Comparison of cancer burden and nonprofit organization funding reveals disparities in funding across cancer types

Suneel D. Kamath*, Sheetal M. Kircher, Al B. Benson

*Corresponding author for this work

Research output: Contribution to journalArticlepeer-review

5 Scopus citations

Abstract

Background: Nonprofit organizations (NPOs) in oncology are vital for patient advocacy and funding research for rare cancers, young investigators, and innovative projects. However, some cancers may be underfunded relative to their burden. This study examined the alignment of cancer burden by histology with NPO funding for each histology. Patients and Methods: This nationwide, cross-sectional study conducted from October 2017 through February 2018 included all oncology NPOs with >$5 million in annual revenue. Total revenue from NPOs supporting individual cancer types with the incidence, mortality, and person-years of life lost (PYLL) for each cancer type was compared using scatter plots and Pearson correlation coefficients. Correlation of expenditure types (eg, fundraising, patient education) with revenue was assessed using Pearson correlation coefficients. Effect of disease association with a stigmatized behavior (eg, lung cancer and smoking) was evaluated using descriptive statistics. Results: A total of 119 cancer-related NPOs were included, generating approximately $6 billion in annual revenue in 2015. Cancers with the largest revenue were breast cancer ($460 million; 33.2%), leukemia ($201million; 14.5%), pediatric cancers ($177million; 12.8%), and lymphoma ($145 million; 10.5%). Breast cancer, leukemia, lymphoma, and pediatric cancers were all well funded compared with their incidence, mortality, and PYLL. Gastrointestinal (colorectal, pancreas, and hepatobiliary), gynecologic (ovarian, cervical, and endometrial), brain, and lung cancers were poorly funded in all 3 metrics. All cancers associated with a stigmatized behavior were poorly funded in at least 2 metrics. Increased spending on fundraising, administrative costs, patient education, and treatment was highly correlated with increased revenue (Pearson correlation coefficients all >0.92). Conclusions: NPO funding by cancer type is not proportionate with individual cancer burden on society. Disease stigma negatively impacts funding. A significant need exists to increase awareness and funding for many undersupported but common and highly lethal cancers.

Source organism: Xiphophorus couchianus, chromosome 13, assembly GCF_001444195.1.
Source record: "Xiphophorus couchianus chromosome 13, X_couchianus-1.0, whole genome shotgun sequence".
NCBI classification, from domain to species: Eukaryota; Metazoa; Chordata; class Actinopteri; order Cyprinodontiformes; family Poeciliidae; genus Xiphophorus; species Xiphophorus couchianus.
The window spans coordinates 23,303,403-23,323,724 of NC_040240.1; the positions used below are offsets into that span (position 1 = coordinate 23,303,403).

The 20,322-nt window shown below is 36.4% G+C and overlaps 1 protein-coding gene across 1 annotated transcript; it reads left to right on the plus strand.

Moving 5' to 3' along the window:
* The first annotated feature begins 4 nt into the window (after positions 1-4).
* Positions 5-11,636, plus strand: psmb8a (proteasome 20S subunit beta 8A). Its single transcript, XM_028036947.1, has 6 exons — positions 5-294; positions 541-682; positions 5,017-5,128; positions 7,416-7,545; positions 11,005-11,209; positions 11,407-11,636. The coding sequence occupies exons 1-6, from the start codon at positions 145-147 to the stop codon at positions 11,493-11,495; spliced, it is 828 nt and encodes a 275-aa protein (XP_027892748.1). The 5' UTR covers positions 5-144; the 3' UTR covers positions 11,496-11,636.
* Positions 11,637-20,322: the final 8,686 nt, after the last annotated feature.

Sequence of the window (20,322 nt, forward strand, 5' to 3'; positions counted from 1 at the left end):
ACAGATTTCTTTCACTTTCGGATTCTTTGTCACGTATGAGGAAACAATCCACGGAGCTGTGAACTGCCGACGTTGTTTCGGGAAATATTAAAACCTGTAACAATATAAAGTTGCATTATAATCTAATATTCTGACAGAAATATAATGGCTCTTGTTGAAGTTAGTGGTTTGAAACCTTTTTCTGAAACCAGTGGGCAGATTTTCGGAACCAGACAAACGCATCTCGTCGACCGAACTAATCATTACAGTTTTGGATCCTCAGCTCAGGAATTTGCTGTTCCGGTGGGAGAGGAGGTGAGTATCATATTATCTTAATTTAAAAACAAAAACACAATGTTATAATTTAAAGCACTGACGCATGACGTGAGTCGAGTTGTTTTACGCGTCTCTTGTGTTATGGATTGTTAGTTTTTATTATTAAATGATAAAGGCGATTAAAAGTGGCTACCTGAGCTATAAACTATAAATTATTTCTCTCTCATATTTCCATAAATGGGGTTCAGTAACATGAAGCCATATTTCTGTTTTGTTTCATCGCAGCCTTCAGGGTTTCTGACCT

Original languageEnglish (US)
Pages (from-to)849-854
Number of pages6
JournalJNCCN Journal of the National Comprehensive Cancer Network
Volume17
Issue number7
DOIs
StatePublished - 2019

ASJC Scopus subject areas

  • Oncology

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